Larry: Jules Verne wrote his adventure novel in 1873, the middle of the Industrial Revolution, and it was an amazing time to live in. Housing conditions were improving rapidly with the invention of indoor plumbing and the ability to live a more civilized and organized life than was possible before. Among the amazing feats of the era was the completion of the Suez Canal, America’s Transcontinental Railroad and the Great India Peninsula Railroad which made it possible to travel around the world ten times faster than in the previous century. It was all recounted in Verne’s book Around the World in 80 Days which Mark Brown reworked in 1999-2001 as the basis of this play.

Gail: There were still frontiers and uncharted lands then, although Phileas Fogg and his entourage stay safely within the bounds of “modern” civilzation and travel modes during their journey. This is a story of man’s sublimation of nature.

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Burns and Murray: Oldcastle’s New Theatre, New Musical “Northern Boulevard” [Berkshire on Stage]

Monday, December 10th, 2012
Northern Boulevard at Oldcastle Theatre Company

Northern Boulevard at Oldcastle Theatre Company

by Gail Burns and Larry Murray
For the Berkshire-Capital region’s most comprehensive listing of theatre offerings, visit

The new facility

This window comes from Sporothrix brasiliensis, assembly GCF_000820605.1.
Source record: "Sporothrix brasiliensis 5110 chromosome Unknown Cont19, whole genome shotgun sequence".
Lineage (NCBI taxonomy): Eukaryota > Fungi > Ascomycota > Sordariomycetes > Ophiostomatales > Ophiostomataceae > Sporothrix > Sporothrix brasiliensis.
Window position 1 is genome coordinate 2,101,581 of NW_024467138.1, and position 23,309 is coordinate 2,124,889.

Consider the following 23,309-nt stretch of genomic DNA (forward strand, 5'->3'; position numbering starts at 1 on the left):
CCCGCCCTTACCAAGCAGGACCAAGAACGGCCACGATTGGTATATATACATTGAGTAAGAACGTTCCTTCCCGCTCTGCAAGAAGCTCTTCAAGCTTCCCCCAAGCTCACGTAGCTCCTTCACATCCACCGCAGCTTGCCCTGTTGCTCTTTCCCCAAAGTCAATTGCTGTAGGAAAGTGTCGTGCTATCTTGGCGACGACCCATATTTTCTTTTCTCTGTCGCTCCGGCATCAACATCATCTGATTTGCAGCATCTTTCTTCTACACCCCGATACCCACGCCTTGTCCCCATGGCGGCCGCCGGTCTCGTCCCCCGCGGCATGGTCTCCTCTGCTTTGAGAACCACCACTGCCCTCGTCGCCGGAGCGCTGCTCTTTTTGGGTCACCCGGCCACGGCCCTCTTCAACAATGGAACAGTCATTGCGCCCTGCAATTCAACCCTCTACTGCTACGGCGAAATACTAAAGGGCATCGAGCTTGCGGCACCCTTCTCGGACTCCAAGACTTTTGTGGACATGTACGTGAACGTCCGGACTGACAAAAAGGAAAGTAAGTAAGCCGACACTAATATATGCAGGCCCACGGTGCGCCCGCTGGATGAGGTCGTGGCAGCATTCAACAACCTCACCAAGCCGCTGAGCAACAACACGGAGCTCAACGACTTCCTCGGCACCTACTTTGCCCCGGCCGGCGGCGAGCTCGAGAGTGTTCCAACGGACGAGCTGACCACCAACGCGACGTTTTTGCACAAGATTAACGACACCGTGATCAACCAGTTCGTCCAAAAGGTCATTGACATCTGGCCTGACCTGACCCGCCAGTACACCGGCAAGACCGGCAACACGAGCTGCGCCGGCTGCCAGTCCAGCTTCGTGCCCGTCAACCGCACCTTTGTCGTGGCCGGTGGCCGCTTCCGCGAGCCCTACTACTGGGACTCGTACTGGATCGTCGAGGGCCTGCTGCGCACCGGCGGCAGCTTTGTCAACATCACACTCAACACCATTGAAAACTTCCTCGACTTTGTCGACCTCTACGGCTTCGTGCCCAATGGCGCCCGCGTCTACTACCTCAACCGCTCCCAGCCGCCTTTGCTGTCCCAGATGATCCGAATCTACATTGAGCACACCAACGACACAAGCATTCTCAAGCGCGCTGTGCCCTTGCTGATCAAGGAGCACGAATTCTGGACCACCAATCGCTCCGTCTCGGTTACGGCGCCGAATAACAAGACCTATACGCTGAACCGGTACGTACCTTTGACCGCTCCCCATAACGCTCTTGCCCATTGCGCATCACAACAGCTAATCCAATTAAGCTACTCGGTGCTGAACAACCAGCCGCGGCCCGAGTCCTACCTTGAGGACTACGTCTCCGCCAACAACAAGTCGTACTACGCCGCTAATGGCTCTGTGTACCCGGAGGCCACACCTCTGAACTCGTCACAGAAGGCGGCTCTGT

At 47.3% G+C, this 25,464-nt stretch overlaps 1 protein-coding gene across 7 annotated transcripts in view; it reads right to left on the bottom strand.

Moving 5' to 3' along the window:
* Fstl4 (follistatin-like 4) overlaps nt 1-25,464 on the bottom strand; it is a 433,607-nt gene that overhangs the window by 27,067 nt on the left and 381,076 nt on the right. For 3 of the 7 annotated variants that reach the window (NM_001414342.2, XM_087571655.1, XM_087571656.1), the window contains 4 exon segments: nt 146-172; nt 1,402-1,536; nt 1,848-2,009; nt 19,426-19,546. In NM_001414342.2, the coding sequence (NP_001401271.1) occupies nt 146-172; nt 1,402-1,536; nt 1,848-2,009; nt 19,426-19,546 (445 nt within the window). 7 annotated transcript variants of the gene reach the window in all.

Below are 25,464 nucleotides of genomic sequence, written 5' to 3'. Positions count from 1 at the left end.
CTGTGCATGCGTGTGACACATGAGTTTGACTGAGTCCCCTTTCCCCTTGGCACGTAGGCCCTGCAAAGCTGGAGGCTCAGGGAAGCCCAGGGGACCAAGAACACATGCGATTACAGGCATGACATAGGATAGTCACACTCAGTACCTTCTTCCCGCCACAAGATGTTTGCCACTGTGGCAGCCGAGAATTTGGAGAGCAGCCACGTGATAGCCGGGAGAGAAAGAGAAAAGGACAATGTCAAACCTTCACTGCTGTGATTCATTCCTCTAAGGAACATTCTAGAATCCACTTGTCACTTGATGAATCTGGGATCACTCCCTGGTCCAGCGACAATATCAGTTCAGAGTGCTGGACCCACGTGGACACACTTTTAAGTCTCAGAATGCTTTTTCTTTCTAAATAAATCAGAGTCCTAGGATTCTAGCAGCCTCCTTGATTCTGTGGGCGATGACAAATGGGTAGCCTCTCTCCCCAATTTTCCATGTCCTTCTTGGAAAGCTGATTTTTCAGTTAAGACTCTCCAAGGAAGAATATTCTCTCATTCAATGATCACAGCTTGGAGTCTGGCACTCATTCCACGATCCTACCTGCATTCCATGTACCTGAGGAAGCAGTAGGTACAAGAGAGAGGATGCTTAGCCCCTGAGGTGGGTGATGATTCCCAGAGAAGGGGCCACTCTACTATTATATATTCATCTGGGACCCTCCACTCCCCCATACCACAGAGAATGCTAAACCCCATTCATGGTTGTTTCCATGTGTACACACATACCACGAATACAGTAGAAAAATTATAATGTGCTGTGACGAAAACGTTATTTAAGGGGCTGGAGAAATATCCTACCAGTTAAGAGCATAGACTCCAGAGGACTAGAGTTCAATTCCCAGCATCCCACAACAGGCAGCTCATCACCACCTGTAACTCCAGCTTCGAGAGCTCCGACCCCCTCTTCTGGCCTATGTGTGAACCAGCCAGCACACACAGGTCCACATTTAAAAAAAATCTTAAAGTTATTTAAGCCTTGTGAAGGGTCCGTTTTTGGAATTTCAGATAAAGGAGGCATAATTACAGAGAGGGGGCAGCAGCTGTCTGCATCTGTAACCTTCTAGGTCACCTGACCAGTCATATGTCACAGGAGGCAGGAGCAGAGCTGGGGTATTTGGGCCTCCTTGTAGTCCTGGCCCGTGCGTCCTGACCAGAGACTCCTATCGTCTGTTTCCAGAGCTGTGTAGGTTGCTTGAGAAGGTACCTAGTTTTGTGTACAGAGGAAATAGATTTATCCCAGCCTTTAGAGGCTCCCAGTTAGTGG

Larry Murray: It was a special night for Bennington, Vermont, with the opening of a brand new theatre by the Oldcastle Theatre Company and the premiere performance of Northern Boulevard, an impressive new musical by Bennington composer Carleton Carpenter, all watched over by a full house of residents, supporters and friends.

Gail Burns: From the opening comments by Eric Peterson, it seems to be a million dollar addition to downtown Bennington – neither of the company’s previous homes have been downtown. If the community embraces this new location, it could have the same sort of impact on Bennington that the Barrington Stage Company and the newly reburbished Colonial Theatre has had on Pittsfield.

Larry: I think the new facility is both efficient and flexible, design wise, being a large black box with movable seating modules, which are both nicely raked seating for great sight lines and quite comfortable. I didn’t think about my bum for 2.5 hours, which is not always the case in even the newest theaters.